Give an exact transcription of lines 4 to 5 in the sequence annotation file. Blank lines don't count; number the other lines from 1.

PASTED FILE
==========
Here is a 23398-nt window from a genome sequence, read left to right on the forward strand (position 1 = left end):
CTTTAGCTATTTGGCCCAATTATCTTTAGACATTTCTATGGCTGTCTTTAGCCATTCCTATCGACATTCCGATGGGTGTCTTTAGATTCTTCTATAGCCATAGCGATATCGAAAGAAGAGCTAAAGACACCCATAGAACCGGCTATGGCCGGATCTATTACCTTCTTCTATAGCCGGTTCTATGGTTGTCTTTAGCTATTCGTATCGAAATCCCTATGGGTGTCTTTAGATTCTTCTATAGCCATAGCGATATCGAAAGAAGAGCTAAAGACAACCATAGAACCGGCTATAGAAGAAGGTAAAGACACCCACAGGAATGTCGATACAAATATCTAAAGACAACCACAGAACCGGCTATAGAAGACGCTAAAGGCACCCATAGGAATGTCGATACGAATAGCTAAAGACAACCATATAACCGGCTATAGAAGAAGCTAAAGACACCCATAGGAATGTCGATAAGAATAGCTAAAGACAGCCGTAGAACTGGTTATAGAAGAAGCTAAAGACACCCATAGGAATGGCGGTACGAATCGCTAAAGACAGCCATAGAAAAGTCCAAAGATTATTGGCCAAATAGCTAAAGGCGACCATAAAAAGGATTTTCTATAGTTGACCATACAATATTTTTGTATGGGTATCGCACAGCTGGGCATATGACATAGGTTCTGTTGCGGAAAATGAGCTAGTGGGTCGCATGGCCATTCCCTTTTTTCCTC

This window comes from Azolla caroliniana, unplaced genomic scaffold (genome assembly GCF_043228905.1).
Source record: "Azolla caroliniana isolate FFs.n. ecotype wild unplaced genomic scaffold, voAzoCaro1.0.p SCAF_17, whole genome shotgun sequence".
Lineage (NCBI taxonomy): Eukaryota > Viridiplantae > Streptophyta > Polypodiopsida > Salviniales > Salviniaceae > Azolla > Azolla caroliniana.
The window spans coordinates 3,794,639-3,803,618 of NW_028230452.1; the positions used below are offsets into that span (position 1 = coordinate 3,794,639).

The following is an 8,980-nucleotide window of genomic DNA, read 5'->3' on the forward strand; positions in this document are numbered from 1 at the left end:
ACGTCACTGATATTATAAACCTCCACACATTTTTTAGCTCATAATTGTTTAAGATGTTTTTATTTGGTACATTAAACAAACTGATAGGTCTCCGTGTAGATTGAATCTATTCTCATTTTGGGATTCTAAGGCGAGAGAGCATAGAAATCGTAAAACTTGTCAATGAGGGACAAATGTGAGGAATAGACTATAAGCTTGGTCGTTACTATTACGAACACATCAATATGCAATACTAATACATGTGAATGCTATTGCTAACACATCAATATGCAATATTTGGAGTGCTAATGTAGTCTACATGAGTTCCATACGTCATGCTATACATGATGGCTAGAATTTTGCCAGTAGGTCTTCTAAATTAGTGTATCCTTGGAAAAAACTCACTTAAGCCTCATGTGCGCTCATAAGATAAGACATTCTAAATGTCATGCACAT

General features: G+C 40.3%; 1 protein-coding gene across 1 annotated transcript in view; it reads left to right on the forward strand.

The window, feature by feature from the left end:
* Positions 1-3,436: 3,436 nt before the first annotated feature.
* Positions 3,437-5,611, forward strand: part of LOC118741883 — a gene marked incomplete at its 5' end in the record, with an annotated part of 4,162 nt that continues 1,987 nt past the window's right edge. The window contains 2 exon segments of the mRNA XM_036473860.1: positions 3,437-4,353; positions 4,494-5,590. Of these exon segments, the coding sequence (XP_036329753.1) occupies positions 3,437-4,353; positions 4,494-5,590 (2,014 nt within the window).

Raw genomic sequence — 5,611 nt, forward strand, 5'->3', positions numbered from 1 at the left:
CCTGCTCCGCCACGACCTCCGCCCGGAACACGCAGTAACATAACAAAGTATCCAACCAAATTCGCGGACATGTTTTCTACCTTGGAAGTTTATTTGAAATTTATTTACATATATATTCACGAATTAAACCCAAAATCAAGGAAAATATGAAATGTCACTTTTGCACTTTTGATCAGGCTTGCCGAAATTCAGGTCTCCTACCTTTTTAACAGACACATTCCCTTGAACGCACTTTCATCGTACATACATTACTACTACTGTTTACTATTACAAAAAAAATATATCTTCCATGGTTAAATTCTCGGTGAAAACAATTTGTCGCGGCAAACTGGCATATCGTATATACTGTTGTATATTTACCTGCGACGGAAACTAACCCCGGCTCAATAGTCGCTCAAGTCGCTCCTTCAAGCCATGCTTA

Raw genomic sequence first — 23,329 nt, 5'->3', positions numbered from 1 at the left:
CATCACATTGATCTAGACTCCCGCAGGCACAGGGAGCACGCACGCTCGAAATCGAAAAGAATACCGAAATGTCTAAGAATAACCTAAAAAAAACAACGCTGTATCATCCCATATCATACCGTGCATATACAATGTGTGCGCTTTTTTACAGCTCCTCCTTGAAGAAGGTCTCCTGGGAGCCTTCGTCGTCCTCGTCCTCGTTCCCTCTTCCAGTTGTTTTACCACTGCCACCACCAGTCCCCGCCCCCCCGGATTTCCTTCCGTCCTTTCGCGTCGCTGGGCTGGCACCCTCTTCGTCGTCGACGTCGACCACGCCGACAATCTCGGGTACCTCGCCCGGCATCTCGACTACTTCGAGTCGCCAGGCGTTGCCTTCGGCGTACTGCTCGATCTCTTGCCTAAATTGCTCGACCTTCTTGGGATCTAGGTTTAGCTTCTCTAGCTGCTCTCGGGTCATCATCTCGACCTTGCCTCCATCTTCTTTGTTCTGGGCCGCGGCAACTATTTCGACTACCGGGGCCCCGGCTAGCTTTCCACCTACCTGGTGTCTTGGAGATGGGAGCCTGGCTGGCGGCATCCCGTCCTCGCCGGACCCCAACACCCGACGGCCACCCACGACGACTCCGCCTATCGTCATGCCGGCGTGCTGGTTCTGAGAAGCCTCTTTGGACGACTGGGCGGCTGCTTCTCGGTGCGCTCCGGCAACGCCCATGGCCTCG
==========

Source record: "Azolla caroliniana isolate FFs.n. ecotype wild unplaced genomic scaffold, voAzoCaro1.0.p SCAF_17, whole genome shotgun sequence".
Lineage (NCBI taxonomy): Eukaryota > Viridiplantae > Streptophyta > Polypodiopsida > Salviniales > Salviniaceae > Azolla > Azolla caroliniana.